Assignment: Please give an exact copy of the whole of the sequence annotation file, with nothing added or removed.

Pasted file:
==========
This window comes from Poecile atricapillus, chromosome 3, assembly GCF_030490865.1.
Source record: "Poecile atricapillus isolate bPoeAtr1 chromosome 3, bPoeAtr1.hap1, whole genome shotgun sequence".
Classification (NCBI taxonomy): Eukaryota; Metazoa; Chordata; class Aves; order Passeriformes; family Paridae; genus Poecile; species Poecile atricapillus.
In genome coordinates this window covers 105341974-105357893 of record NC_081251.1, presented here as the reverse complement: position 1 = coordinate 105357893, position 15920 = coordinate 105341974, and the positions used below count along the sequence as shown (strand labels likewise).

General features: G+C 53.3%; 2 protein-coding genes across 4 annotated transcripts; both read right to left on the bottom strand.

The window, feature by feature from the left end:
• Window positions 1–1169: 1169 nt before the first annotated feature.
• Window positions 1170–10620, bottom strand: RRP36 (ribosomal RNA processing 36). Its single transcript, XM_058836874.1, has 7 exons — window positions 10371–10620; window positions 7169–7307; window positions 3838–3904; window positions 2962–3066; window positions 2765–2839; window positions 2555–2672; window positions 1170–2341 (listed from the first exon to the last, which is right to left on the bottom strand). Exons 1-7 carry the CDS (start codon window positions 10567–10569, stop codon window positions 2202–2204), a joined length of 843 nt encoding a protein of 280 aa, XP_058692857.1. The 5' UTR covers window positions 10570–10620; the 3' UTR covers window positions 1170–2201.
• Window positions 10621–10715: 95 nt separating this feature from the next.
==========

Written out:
This window comes from Poecile atricapillus, chromosome 3, assembly GCF_030490865.1.
Source record: "Poecile atricapillus isolate bPoeAtr1 chromosome 3, bPoeAtr1.hap1, whole genome shotgun sequence".
Classification (NCBI taxonomy): Eukaryota; Metazoa; Chordata; class Aves; order Passeriformes; family Paridae; genus Poecile; species Poecile atricapillus.
In genome coordinates this window covers 105341974-105357893 of record NC_081251.1, presented here as the reverse complement: position 1 = coordinate 105357893, position 15920 = coordinate 105341974, and the positions used below count along the sequence as shown (strand labels likewise).

General features: G+C 53.3%; 2 protein-coding genes across 4 annotated transcripts; both read right to left on the bottom strand.

The window, feature by feature from the left end:
• Window positions 1–1169: 1169 nt before the first annotated feature.
• Window positions 1170–10620, bottom strand: RRP36 (ribosomal RNA processing 36). Its single transcript, XM_058836874.1, has 7 exons — window positions 10371–10620; window positions 7169–7307; window positions 3838–3904; window positions 2962–3066; window positions 2765–2839; window positions 2555–2672; window positions 1170–2341 (listed from the first exon to the last, which is right to left on the bottom strand). Exons 1-7 carry the CDS (start codon window positions 10567–10569, stop codon window positions 2202–2204), a joined length of 843 nt encoding a protein of 280 aa, XP_058692857.1. The 5' UTR covers window positions 10570–10620; the 3' UTR covers window positions 1170–2201.
• Window positions 10621–10715: 95 nt separating this feature from the next.